We started our seventh day with a wonderful breakfast in Oak Creek Canyon at Indian Gardens Oak Creek Market. It was filled with friendly locals instead of tourists...it's not in the main part of town. Then we purchased our $5 local pass for parking at any of the trailheads at the Visitor's Center and headed to Cathedral Rock. The views were stupendous! It was only marred by the Pink Jeep Tours, which drive tourists up onto the rocks and deliberately say and do things to make them scream and squeal. There were bicyclists too. We helped one lost cyclist find his way to the double black diamond challenging trail above.
After we came down from the hike, we headed to Oak Creek Brewery for a wonderful lunch and craft beer. We had an outside table and it was wonderful!
Then we headed to a yarn store where I bought locally dyed yarn and the yarn dyer's own designed vest pattern for the yarn. Great souvenir.
Had to visit the "energy vortex" at the Chapel of the Holy Cross, where years ago Mitch was ordered by staff to NOT play a Native American style flute outside on the grounds.
Mitch tried to show me the sunset from the Sedona airport, but it was PACKED with sunset watchers and we immediately drove away. We were directed by a woman in a cowboy hat and skirt who was wearing a pistol and a Bowie knife on her back.
Heading out of town, we stopped at Bell Rock (last photo on this post). Supposedly, there is a space ship under the Bell Rock (on the right) and one day, the ship will turn on, split the rock in two, and shoot off into space. It's also a Sedona energy vortex.
It was a wonderful day!
Wednesday, October 22, 2014
Monday, October 20, 2014
On day 6, we said goodbye to Flagstaff after seeing the house where Mitch used to live. The bend in the fence where he slid into it with his vehicle one winter is still there after 15 years. We headed down towards Sedona and on the way we saw amazing ruins at Montezuma Well, where there are cliff dwellings around a spring-fed lake that maintains a constant water level. The water is full of endemic leeches and water scorpions. The lake feeds out through cracks in the side of the canyon (crater?) that it's in, and you can still see the trenches that the inhabitants dug on the other side to direct the water. Next we saw Montezuma's Castle, a large cliff dwelling that you can no longer go into. Driving towards Sedona, we stopped in Cottonwood for wine tastings at Alcantara Winery where we sat on an outside patio with cats overlooking a valley and saw their terraced vineyards, and at Arizona Stronghold which was a tasting room in the town of Cottonwood.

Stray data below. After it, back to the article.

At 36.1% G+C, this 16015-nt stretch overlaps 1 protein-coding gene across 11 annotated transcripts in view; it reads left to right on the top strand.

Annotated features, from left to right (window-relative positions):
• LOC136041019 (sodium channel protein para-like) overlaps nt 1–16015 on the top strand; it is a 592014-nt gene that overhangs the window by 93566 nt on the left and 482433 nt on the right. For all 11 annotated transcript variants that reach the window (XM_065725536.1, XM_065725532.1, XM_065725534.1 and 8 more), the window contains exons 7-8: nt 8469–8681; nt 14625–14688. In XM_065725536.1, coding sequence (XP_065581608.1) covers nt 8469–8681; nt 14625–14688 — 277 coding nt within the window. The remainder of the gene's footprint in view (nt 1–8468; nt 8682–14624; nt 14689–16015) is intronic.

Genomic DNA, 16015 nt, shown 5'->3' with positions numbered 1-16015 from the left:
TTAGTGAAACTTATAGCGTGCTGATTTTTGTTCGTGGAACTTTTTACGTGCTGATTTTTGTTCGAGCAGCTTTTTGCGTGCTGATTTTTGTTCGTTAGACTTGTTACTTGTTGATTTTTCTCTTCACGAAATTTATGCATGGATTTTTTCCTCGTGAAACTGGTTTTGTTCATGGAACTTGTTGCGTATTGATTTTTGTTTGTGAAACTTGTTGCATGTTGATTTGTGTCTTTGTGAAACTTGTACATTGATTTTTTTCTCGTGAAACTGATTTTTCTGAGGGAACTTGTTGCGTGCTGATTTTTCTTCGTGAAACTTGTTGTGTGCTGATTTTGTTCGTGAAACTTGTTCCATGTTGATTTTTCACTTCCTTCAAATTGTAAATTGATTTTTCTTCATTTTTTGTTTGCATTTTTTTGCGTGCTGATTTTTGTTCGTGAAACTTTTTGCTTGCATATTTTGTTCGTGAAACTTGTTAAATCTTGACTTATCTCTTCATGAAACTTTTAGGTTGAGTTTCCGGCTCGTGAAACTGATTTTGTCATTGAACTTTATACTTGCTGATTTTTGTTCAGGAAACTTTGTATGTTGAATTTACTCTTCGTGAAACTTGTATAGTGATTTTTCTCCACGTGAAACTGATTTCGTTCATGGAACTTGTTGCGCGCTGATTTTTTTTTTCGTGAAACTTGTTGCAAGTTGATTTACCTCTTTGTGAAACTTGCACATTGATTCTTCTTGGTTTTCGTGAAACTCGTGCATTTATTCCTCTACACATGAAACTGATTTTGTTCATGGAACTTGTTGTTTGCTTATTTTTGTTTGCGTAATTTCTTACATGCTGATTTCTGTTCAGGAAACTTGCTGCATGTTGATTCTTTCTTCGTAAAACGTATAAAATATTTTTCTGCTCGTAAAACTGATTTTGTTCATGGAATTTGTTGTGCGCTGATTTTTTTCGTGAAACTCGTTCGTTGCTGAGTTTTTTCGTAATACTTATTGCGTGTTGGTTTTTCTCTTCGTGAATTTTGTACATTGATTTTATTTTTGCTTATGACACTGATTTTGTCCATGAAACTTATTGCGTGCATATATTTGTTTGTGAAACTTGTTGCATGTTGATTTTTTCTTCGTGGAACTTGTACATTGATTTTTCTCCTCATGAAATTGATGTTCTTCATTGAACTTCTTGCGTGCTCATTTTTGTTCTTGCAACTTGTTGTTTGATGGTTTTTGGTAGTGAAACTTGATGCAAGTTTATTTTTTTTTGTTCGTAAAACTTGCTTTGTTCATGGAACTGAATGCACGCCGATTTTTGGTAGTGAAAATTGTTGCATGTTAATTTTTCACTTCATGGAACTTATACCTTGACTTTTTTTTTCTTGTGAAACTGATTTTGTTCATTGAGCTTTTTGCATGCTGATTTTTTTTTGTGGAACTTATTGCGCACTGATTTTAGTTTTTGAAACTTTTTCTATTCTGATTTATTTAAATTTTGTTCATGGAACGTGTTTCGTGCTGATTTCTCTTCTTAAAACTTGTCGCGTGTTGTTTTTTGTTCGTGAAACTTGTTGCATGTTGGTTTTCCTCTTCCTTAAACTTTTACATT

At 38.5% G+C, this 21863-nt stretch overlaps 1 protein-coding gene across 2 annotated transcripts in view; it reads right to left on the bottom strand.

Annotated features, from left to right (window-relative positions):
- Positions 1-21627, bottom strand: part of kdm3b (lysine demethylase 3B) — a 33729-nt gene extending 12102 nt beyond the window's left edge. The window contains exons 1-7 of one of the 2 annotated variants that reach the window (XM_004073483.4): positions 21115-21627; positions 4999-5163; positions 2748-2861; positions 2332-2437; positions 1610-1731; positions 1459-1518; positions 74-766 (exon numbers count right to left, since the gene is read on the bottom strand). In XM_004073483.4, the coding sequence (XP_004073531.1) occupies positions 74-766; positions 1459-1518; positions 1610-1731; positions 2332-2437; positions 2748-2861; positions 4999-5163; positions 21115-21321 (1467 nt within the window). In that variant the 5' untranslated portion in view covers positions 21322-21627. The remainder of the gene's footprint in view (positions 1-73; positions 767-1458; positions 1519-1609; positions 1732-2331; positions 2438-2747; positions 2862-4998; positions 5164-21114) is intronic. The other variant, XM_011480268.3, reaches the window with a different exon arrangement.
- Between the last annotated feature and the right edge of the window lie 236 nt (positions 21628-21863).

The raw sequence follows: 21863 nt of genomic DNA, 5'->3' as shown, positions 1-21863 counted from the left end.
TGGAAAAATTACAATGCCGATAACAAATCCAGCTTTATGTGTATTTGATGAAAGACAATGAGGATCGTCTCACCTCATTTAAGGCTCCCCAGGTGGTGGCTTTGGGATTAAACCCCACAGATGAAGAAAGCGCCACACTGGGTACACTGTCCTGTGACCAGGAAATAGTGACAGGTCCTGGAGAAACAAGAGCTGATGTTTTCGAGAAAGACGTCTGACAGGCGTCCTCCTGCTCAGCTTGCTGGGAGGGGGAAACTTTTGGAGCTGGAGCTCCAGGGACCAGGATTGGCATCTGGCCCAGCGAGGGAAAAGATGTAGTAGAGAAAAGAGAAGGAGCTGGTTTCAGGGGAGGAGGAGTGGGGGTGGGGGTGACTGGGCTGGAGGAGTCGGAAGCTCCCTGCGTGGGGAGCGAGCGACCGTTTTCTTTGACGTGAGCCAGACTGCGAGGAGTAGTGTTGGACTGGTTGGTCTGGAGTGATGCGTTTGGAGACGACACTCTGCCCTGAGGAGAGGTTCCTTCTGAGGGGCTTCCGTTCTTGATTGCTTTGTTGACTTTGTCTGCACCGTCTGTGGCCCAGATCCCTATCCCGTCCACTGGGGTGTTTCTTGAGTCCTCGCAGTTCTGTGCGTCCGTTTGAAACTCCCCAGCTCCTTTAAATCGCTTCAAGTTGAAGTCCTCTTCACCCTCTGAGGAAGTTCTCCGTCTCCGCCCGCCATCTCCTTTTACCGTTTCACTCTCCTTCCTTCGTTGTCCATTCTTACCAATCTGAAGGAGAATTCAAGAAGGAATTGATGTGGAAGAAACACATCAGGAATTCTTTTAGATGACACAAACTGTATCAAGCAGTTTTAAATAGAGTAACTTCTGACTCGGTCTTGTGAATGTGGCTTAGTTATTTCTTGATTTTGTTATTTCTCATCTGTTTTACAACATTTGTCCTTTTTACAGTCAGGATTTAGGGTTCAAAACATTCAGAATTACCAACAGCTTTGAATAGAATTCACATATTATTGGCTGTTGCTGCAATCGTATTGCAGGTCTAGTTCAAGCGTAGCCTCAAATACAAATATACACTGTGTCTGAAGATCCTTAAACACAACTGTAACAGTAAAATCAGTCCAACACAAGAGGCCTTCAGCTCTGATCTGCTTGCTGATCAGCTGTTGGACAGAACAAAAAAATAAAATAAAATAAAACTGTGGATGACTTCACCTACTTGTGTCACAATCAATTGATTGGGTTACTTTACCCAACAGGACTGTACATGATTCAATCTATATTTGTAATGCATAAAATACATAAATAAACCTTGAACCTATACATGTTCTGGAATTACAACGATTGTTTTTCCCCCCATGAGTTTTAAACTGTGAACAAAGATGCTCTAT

Saturday, October 18, 2014
On this day, we visited Sunset Crater, a dormant volcano, and saw a cinder field with many flowers and views of the aspens on the mountains in the distance. The air was crisp and clean and smelled of evergreens. We drove down a forest road until our sedan was stopped by a washout. Then we went up Humphrey's Peak towards the Snowbowl ski area and hiked some trails around Aspen Corner. The aspens were glorious! It was quite chilly up there, it's around 9,000 feet. That night I took photos of Mitch at two places where he used to play music gigs when he lived in Flagstaff, the Monte Vista hotel lounge and the Weatherford Hotel.
Friday, October 17, 2014
This day was Mitch's birthday! We went to Meteor Crater which was very interesting, and learned the history of the crater, the people who studied it, and how science advanced due to their work. We touched an actual piece of the meteor and saw a test capsule.
At Homolovi State Park, we saw a ruin on a mesa with potsherds on the ground from when the Puebloans lived there.
Then we went to the Petrified Forest, which was wonderful! The petrified wood looks like agate. It formed when the area was a swamp. Trees that fell were moved into piles by water and covered with mud and volcanic ash. The water dissolved the silica in the ash and that seeped into the tree cells and petrified them. They sunk even deeper in the mud. Later, geologic upheaval pushed the trees to the surface, which is why they are in pieces. It's fascinating. We had a good hike there and drove at dusk through the Painted Desert.
Hot and sweaty, we still braved our way into the Turquoise Room which is a restaurant in La Posada hotel in Wislow with a James Beard award winning chef. There, we had piki bread, a Hopi specialty that the restaurant purchases from one woman. It's made from blue cornmeal and thickened with ashes from burning bean plants. The thin batter is cooked on a stone. It was light like phyllo dough (without the butter) and brittle. It came with tepary bean hummus. Traditionally, piki bread is served with a tepary bean soup. We finished off the meal with a birthday double chocolate soufflé.
In Winslow, it was fun to see the Wigwam Motel and a second hotel with a neon sign that reads: "Sleeping on the corner in Winslow, Arizona. TV, tubs, showers, refrigeration."